Physician-related barriers likely include a lack of recognition of the frequency of glucocorticoid-induced osteoporotic fractures or a lack of awareness of the existence and effectiveness of prophylactic therapy.32,34 Physicians may be uncertain about which patients require treatment. For example, the American College of Rheumatology guidelines suggest pharmacological intervention (in addition to calcium and vitamin D) for patients whose bone density T score is −1 or lower, while the United Kingdom Consensus Task Force guidelines recommend treatment for those with a T score less than −1.5.13,35 Physicians may believe that there is a safe dose of glucocorticoid, so there may not be a consensus that patients taking lower doses of prednisone (eg, ≤7.5 mg) are at risk for osteoporosis. However, in our study, patients in the higher-dose glucocorticoid therapy groups were no more likely to receive osteoporosis prophylaxis than patients in the lower-dose group.
Patients who receive care from rheumatologists are more likely to receive prophylactic care, suggesting that rheumatologists may be more aware of risks and treatment options than other physicians.32,33,38 Specialists may have greater access to newer information than generalists.39 As is the case of the American College of Rheumatology guidelines for the prevention and treatment of glucocorticoid-induced osteoporosis, such guidelines are often published in journals that target specialists.40 As most of the studies of treatment for osteoporosis are of women, physicians may not be convinced that prophylaxis for men is necessary. Some studies have suggested that physicians tend to underprescribe beneficial prophylactic therapy for the elderly population.41 In addition, physicians focused on treatment of an underlying serious disease may be less likely to address preventive health care issues.42 Physicians may also be concerned that additional medications may increase the risk of adverse drug events and decrease patient compliance with essential therapy.42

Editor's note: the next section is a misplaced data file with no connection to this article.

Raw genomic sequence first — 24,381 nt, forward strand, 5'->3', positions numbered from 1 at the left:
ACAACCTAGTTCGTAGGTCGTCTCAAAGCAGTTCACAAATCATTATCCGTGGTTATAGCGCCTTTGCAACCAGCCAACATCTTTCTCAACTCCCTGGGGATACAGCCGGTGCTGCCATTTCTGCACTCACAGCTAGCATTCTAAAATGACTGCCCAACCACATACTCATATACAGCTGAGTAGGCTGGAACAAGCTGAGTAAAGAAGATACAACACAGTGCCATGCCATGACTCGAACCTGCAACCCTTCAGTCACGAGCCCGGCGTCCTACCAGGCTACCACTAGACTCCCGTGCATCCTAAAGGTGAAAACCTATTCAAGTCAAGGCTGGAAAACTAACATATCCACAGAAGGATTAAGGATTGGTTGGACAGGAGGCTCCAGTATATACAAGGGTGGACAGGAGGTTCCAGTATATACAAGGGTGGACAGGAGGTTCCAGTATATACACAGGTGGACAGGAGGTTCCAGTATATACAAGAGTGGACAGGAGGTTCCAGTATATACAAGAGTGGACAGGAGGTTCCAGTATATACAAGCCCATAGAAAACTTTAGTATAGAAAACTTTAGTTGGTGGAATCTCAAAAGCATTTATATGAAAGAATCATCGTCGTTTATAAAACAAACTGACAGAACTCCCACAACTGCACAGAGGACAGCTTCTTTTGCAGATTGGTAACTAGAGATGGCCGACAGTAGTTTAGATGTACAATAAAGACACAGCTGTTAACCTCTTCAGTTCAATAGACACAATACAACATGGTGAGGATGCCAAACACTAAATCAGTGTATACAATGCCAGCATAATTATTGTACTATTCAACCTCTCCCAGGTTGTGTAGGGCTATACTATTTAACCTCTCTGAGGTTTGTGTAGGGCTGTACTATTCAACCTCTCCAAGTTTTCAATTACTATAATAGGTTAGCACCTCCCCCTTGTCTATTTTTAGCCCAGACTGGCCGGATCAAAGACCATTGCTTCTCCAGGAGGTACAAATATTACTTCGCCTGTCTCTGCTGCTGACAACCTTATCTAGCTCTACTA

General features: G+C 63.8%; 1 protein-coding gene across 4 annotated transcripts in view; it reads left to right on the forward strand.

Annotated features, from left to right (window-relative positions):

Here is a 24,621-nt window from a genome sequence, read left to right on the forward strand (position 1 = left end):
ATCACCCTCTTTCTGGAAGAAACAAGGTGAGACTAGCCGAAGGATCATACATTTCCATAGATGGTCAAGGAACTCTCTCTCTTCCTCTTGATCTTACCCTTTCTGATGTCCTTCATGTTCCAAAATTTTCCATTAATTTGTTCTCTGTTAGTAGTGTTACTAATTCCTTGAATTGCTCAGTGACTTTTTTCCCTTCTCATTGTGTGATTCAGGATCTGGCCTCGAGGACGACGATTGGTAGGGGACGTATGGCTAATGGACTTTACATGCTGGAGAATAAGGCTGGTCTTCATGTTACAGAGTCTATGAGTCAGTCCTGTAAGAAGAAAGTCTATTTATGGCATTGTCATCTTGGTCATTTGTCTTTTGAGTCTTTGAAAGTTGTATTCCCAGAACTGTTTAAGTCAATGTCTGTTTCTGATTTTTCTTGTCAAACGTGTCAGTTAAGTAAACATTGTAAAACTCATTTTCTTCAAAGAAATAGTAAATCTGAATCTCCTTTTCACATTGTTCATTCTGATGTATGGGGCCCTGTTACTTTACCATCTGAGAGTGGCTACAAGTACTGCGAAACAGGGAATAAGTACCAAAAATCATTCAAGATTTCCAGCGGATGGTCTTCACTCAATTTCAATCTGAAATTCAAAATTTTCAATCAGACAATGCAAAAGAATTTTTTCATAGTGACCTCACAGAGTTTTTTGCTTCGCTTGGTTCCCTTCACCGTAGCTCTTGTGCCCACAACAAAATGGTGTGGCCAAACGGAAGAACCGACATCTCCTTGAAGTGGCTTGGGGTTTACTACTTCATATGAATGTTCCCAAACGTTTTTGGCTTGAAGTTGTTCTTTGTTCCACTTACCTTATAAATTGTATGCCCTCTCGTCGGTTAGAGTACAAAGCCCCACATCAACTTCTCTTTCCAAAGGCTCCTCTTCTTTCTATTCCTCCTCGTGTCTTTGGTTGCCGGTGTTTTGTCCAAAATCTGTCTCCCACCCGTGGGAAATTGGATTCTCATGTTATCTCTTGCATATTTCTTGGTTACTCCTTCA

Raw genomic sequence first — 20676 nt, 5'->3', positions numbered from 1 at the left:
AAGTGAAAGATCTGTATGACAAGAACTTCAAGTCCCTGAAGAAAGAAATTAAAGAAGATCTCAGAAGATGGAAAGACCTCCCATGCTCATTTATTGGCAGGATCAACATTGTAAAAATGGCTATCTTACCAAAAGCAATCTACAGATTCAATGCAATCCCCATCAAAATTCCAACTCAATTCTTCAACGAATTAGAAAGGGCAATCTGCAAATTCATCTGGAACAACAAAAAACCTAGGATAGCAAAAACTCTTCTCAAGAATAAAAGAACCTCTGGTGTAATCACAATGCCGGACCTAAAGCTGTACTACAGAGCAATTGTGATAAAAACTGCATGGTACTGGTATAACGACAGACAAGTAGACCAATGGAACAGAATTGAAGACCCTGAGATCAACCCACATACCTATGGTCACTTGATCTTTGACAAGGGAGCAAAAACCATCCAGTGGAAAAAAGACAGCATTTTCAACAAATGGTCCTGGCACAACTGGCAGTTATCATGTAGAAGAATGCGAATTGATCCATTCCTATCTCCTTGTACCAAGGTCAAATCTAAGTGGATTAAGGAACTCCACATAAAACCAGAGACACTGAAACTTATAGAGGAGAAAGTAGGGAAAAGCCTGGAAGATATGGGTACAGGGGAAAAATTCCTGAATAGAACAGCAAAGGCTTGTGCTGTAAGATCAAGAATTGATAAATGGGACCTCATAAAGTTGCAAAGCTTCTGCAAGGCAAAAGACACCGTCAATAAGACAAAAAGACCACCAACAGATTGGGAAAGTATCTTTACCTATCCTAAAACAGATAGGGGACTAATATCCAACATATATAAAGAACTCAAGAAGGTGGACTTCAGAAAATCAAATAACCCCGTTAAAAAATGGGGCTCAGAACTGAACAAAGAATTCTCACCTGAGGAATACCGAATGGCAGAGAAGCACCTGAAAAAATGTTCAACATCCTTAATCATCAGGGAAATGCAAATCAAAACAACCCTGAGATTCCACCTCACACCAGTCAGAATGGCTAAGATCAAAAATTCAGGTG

Health care system–related barriers may include the cost and availability (or lack thereof) of bone mineral density testing and the cost of prophylactic medication, which may be substantial. In our managed care population, that cost was assumed by the insurer, but in other settings, the cost of prophylaxis may be the responsibility of the patient or another third party. In addition, many patients who require glucocorticoid therapy are under the care of 1 or more specialists with or without a primary care physician, and this fragmentation of care may result in less use of prophylactic therapy.36
Several strengths and limitations of our study deserve mention. This study was performed using a managed care database that allowed us to identify all patients who received prescription medication at the organization's pharmacies. We did not rely on recorded lists of medication use in the medical record, which may be discrepant with the medications patients actually take.43 Similarly, while we could not identify patients who filled their prescriptions at outside pharmacies, we believe that the cost to the patient of using an outside noncovered pharmacy is such that the pharmacy records are virtually complete. We did rely on the medical record to determine use of nonprescription calcium and vitamin D. Physicians may not reliably document use of nonprescription medications, so our results may be an underestimate of the use of calcium and vitamin D.44
Another potential limitation concerns the calculation of the glucocorticoid dose. We calculated the mean daily dose based on the total dose prescribed during the time from the first to the last prescription in the study period. Because some patients may have taken their medication intermittently, we may have underestimated the daily (but not total) dose. We also could not determine from our study if hormone replacement therapy was prescribed for prevention of osteoporosis or for other reasons.
In conclusion, while effective regimens for the prevention and treatment of glucocorticoid-induced osteoporosis exist, many patients do not receive such treatment. The reasons for this are probably complex, including patient-, physician-, and health care system–related barriers. Health care organizations should consider the use of various mechanisms to educate and alert physicians as to the need for preventive therapy for patients receiving long-term glucocorticoid therapy. Educational efforts may include the recruitment of local medical opinion leaders into systematic quality improvement initiatives.45 Efforts to alert physicians to the need for intervention may include the use of physician prompts to notify the physician that intervention may be needed for a particular patient.46 Through efforts aimed at reducing barriers to treatment, the quality of care for patients receiving long-term glucocorticoid therapy may be improved.
Accepted for publication October 2, 2000.
Corresponding author and reprints: Robert A. Yood, MD, Division of Rheumatology, Fallon Clinic, 135 Gold Star Blvd, Worcester, MA 01606.